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3 wonderfully weird shows premiering next week: 'The Lowe Files,' 'What Would Diplo Do?' 'Comrade Detective'

Matthew, from left, Rob, and John Owen Lowe explore supernatural legends in A&E's new reality show "The Lowe Files."


Matthew, from left, Rob, and John Owen Lowe explore supernatural legends in A&E's new reality show "The Lowe Files."



It seems like nothing is off limits on TV these days. Next week, three new shows air that I can't believe are really happening. They're all weird in their own ways, and I'm delighted. But let's be honest, at the point I'd probably watch a TV show about people coming up with TV shows. America has spoken, and we'll watch just about anything to distract us from our boring lives.

The Lowe Files

First up, Rob Lowe returns to our living rooms with a new reality show on A&E. This heartthrob and his two handsome sons, Matthew and John Owen, will explore mysterious legends and stories with help from scientific experts and even Rob's personal shaman. It's like a real-life version of Supernatural, a long-running CW show about two brothers and sometimes their dad hunting ghosts and supernatural beings. The nine-episode series takes them on all the quintessential adventures: searching for Bigfoot; finding an underwater alien base; and tracing haunted landmarks. The guys ooze so much charm, even when ordering doughnuts at a local shop. Rob narrates the episodes, showing just how much he loves sharing his sci-fi and paranormal obsession with his 20-something sons. It's clear they're all having a blast, especially while scaring the pants off each other. "What's that quote? It's not about the destination. It's about the journey," says Matthew in the car on the way to a haunted castle. "I think that's Miley Cyrus, maybe?" laughs John Owen. Oh, you boys are so funny. 10 p.m. Wednesday, Aug. 2, on A&E.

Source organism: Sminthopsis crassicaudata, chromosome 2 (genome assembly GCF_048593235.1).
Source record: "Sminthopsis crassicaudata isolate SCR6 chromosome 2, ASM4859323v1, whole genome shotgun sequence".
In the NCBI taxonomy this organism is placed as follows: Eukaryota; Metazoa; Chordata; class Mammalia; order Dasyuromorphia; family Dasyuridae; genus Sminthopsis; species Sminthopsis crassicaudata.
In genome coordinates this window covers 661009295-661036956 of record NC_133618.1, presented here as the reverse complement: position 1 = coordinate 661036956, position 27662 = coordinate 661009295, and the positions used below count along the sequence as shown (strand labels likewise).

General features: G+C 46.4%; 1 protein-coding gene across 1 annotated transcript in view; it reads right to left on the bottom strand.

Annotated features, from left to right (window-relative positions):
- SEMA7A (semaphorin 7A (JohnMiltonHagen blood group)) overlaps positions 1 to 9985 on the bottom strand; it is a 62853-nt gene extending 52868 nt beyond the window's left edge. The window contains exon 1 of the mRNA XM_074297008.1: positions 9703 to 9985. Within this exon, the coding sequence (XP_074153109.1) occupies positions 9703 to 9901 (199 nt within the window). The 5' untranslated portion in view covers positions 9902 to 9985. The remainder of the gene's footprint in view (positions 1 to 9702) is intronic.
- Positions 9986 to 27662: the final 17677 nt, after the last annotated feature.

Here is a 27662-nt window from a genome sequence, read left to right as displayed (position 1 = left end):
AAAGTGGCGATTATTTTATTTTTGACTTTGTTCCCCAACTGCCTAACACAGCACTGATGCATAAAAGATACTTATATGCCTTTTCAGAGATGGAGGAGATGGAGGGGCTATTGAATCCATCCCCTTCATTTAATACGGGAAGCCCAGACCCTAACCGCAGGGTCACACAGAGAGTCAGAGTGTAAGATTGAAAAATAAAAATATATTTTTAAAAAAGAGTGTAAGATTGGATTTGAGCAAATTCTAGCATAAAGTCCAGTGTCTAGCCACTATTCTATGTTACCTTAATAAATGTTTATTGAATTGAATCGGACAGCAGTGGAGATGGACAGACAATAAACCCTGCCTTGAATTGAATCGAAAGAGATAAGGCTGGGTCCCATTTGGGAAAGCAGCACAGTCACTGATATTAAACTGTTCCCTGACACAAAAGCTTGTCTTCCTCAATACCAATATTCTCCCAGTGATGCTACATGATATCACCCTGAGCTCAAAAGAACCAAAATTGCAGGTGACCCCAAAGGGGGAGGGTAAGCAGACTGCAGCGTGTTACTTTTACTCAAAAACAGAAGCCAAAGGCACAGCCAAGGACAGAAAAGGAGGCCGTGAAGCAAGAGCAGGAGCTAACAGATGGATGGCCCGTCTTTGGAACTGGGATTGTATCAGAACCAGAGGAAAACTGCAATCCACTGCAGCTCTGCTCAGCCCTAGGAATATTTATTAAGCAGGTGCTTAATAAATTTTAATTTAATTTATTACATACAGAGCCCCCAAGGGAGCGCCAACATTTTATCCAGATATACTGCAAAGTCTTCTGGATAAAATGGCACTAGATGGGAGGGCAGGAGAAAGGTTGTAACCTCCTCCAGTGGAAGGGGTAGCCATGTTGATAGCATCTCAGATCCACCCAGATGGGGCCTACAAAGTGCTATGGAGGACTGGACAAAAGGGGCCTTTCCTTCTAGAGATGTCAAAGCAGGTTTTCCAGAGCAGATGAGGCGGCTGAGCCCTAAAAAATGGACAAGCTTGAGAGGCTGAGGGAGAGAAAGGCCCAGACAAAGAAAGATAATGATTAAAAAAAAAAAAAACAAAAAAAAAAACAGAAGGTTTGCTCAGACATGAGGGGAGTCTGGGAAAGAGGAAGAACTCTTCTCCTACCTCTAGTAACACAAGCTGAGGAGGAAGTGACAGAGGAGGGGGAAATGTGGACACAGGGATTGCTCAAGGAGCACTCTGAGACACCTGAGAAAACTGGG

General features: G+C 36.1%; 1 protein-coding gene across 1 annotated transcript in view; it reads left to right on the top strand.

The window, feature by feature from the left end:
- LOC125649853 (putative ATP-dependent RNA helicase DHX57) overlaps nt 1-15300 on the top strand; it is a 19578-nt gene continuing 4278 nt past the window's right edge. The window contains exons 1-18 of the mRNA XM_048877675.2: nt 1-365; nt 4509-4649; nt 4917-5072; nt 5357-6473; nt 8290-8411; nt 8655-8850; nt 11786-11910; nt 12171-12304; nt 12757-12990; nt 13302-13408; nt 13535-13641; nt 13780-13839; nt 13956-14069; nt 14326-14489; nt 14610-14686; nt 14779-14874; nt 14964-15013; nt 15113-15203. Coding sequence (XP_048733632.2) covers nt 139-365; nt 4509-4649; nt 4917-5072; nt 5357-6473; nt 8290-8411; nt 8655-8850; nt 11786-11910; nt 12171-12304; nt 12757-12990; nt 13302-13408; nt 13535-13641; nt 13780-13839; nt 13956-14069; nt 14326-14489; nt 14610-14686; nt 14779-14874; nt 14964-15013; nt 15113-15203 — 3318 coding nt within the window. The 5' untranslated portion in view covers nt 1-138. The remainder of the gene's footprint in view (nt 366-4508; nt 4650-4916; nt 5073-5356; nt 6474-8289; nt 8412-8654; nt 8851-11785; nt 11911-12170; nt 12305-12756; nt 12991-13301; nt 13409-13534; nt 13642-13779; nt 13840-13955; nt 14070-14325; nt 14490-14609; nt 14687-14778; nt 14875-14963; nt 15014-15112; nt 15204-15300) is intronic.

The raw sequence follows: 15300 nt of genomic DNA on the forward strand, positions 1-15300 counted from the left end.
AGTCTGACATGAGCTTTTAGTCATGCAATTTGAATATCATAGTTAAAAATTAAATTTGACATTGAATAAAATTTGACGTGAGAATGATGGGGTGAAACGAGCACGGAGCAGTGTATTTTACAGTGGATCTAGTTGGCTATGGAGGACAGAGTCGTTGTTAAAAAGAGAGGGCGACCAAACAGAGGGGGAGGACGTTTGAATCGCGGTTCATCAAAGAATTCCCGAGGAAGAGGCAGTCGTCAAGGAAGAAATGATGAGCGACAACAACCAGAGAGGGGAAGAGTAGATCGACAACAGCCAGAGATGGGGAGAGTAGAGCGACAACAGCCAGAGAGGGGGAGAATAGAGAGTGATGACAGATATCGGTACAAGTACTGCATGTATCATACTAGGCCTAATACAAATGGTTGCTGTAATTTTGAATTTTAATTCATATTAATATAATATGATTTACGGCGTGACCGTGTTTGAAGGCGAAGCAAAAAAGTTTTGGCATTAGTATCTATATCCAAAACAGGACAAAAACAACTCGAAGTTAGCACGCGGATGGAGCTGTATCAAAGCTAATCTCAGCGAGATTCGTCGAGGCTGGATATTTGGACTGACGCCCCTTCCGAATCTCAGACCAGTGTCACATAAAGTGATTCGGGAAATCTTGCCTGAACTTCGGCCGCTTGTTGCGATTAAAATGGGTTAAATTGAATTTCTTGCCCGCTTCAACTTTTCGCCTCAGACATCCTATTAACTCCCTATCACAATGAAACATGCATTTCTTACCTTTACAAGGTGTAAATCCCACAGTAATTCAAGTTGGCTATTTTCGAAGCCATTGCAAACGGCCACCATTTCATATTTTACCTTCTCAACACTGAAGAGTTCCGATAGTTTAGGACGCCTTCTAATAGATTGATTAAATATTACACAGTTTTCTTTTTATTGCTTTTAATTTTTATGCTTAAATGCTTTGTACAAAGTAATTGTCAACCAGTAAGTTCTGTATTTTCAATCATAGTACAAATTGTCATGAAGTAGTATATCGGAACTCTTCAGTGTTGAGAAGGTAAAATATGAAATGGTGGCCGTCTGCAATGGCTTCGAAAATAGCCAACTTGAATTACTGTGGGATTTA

Shows you should be watching: Sci-fi nerd edition


James Van Der Beek plays a fictionalized version of Diplo in Viceland's first scripted series "What Would Diplo Do?"

What Would Diplo Do?

James Van Der Beek trades Dawson for Diplo in Viceland's first scripted show. The channel known for reality shows about food and weed found something hilarious in Van Der Beek's take on the South Florida EDM producer. The series, What Would Diplo Do?, all written by Van Der Beek, is based on a Web short because if it works on the Internet, I guess it can be a TV show. To me, Van Der Beek plays the same character over and over again. But I'm not complaining, I've loved it all. Here, Van Der Beek's Diplo is a semi-self-aware cute doofus with questionable talent and lots of "deep thoughts." For example, he ponders who would have more Twitter followers, Buddha or Jesus. (Jesus because he probably has more haters.) That social media network is a huge part of Diplo's life. In one episode, he and Calvin Harris, yes the real ex of Taylor Swift, get in a Twitter fight. Before a music festival where they're both performing, they bond over the realization that they're more than just "posers pressing buttons." Seriously. The constant electronic noise peppered between scenes makes my ears bleed. But JVDB remains charming so I'm happy to have him back on the small screen. But really, just bring back Don't Trust the B in Apartment 23. 10 p.m. Thursday, Aug. 3, on Viceland.

Shows you should be watching: Guilty pleasures edition


In "Comrade Detective," detectives Iosef Baciu, left, and Gregor Anghel are played on screen by Romanian actors Corneliu Ulici and Florin Piersic Jr., respectively. But Joseph Gordon-Levitt and Channing Tatum dub the actors' voices in Amazon's comedy spoof.

Comrade Detective

Just when you think we've run out of ideas, my celebrity boyfriends create something both absurd and brilliant. Amazon's new show from Channing Tatum and Joseph Gordon-Levitt is a 1980s Romanian cop show spoof that comes with a delightfully silly backstory. Romania's most popular and longest-running show, Comrade Detective was created by the government in the midst of Cold War hysteria. And now it's been rediscovered and remastered for U.S. audiences. Real Romanian actors play the characters, but are dubbed by familiar American voices. The whole thing is made to feel tacky and dated. But after watching a couple episodes of this propaganda parody, I am all in. The comedy is loaded with amusing Marx references and clever nationalist jokes. And an awesome '80s soundtrack, naturally. Tatum and Gordon-Levitt voice the leads, two cops who investigate the murder of a fellow detective. But a pair of bootylicious Jordache jeans unravels a much larger plot from communism's biggest threat: American capitalism. It's a smart take on current events, but it's likely not for everyone. But if anything, it's fun to keep your ears tuned for the voices including Nick Offerman, Jenny Slate, Fred Armisen, Kim Basinger, among others. Midnight Friday, Aug. 4, on Amazon.


Coming to Netflix in August: The Defenders, Death Note and more

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[Last modified: Friday, July 28, 2017 12:10pm]


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